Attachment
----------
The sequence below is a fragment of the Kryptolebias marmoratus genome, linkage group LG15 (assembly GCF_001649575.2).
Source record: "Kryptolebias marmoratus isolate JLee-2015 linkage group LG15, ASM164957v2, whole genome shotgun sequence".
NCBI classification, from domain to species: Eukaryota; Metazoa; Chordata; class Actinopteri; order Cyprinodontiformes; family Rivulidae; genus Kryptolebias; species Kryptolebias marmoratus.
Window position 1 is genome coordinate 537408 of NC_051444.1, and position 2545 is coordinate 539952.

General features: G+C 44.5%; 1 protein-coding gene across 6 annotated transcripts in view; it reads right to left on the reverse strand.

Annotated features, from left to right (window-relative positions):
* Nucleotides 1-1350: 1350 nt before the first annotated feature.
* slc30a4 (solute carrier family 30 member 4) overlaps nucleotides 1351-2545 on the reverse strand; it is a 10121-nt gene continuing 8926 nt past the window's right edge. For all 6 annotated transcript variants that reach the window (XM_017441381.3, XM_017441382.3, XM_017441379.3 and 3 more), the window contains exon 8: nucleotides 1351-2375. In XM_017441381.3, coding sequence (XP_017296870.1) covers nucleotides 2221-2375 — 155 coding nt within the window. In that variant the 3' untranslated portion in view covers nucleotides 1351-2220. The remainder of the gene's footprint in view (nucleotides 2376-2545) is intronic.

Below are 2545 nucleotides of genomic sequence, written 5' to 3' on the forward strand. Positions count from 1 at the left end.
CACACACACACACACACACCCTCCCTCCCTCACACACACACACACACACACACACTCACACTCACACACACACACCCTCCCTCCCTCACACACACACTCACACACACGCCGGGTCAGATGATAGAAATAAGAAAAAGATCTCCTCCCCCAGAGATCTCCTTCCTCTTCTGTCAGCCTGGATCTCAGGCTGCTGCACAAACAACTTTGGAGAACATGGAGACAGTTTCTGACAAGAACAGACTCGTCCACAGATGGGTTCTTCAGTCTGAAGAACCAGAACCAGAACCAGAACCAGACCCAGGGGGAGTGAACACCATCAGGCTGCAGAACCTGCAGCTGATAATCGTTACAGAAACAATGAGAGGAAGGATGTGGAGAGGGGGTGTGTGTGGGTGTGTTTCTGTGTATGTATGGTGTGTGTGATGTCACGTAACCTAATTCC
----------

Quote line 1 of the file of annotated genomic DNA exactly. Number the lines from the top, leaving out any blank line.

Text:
The sequence below is a fragment of the Kryptolebias marmoratus genome, linkage group LG15 (assembly GCF_001649575.2).